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#443: Read The Fault in Our Stars

27 Apr

Sometimes I sleep naked.  Sometimes it’s because it’s hot.  Sometimes it’s because I’m exercising one of the many excellent rights one has as a person living alone.  Sometimes, it just feels like too much of an effort to put on any type of clothing after peeling off the ones I’ve been wearing throughout the day’s trials.

Whenever I consider going to bed without clothes on, I briefly think about what would happen if there were a fire or some other kind of accident in the middle of the night and I had to quickly leave my apartment. Occasionally, this flicker of foresight will cause me to rethink the nakedness and tug on at least a T-shirt.  Other times, I say screw it (usually not out loud) and slip into bed with nothing between my skin and the sheets.

I’m telling you this because I feel like it represents the conflict we all go through every day, which is the same one that’s at the heart of this book I just read.  While in the book, the main character is dealing with cancer and so her challenges are on the surface much tougher than anything I’ve ever faced, the essential question is still: we can’t tell the future, but we know it’s not going to last forever, so what do we do?  Life is just one big balancing act between acting on the basis that time is fleeting and treating it like it’s somehow ours to influence.

I never liked the phrase, “Live each day as if it’s your last,” because, while yes, it’s a nice sentiment for those of us struggling with questions like should we stay at a job we don’t like or should we go skydiving, it’s just not practical.  If we lived every day with no cares about tomorrow, tomorrow probably wouldn’t be all that great.  But then, if all we ever do is live for the future, we’re at risk of skipping over the entire living part that’s going on right now.

So we constantly try to balance out the two.  We determine whether to face each day with the mindset that because nothing lasts, nothing matters, or else because nothing matters, everything does.  We can’t possibly make a decision based on facts about the future.  All we know is we don’t know when or how our lives will end, but just that they will.  So we consider decisions from the perception of, “What’s the worst that could happen? Could I live with that?” or, “If I don’t do this, will I regret it?”  We think we’ve conquered the conflict by approaching choices in this way, but all we’ve really done is attempt to rationalize that which cannot be rationalized.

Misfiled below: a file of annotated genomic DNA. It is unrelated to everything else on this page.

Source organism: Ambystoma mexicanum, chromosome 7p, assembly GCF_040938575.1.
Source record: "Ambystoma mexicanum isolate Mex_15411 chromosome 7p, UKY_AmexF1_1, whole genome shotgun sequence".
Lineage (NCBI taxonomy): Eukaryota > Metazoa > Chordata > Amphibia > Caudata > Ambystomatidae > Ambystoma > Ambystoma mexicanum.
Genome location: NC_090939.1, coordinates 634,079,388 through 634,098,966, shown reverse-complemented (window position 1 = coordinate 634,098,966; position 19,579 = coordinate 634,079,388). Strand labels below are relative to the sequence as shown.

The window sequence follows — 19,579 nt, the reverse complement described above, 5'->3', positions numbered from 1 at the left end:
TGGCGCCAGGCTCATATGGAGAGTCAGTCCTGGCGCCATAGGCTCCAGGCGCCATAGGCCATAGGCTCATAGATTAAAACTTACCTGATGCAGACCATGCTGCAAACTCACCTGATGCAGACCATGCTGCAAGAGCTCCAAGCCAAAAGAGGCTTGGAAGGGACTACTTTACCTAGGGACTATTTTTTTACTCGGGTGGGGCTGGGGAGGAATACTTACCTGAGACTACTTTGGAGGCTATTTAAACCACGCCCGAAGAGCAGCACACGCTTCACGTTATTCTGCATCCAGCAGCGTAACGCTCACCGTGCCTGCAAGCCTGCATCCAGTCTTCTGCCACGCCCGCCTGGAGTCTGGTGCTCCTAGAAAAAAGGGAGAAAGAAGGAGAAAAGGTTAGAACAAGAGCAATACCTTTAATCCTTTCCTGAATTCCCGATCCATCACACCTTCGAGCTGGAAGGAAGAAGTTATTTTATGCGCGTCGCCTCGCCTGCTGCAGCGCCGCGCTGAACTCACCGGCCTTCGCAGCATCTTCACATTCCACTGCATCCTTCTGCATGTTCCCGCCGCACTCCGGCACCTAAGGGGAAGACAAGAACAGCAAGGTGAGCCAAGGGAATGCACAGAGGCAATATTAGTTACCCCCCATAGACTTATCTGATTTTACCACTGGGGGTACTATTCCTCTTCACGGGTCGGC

Of course, some of us probably think we have it all figured out.  Some of us may be reading this and thinking, You’re wrong; there aren’t only two ways to look at this issue.  To those of us thinking that: you’re right.  There aren’t only two ways to describe the outcome human beings choose when presented with an impossible dilemma.  But I’ve decided to live my life in a way that works for me, being ever conscious that I probably won’t get a chance to do everything I’ve planned because my life may get cut short tomorrow, but also understanding that even if I knew I would die before the 1st of the month, I’d still slide the rent check under my super’s door. Even if I think I might have to leave quickly during the night, I’ll still sleep naked.  (Sometimes.)

Anyway, this book was one of those books that made me, upon opening it and reading the first few lines, sigh and smile and think, “Ah, a good one.  I don’t want it to end.”  And even though I spent almost the entire reading time on the verge of tears and also knew from the very beginning how it was going to end (it’s about teenagers with cancer, so), the experience of reading it was still worth it.  Its beauty was enough to make the pain of going through it bearable.

And I think that applies to life in general, whether yours is plagued with cancer (literal or figurative) or not.  You get to choose whether you think the beautiful parts are worth it, but if you look closely and try hard, you’ll always find those parts.

This is true even for the jaded, cynical ones of us who haven’t yet found the human being they’d die for. Characters in books make finding that person look so easy.  But then, of course, once you find that person, you may live every day in fear of losing him/her.  So we’re back to the original question: even if you knew you would be gone the next day, would you still love?  Would you still live?

I would.  I hope.

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1 Comment

Posted by on April 27, 2013 in Books

 

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One response to “#443: Read The Fault in Our Stars

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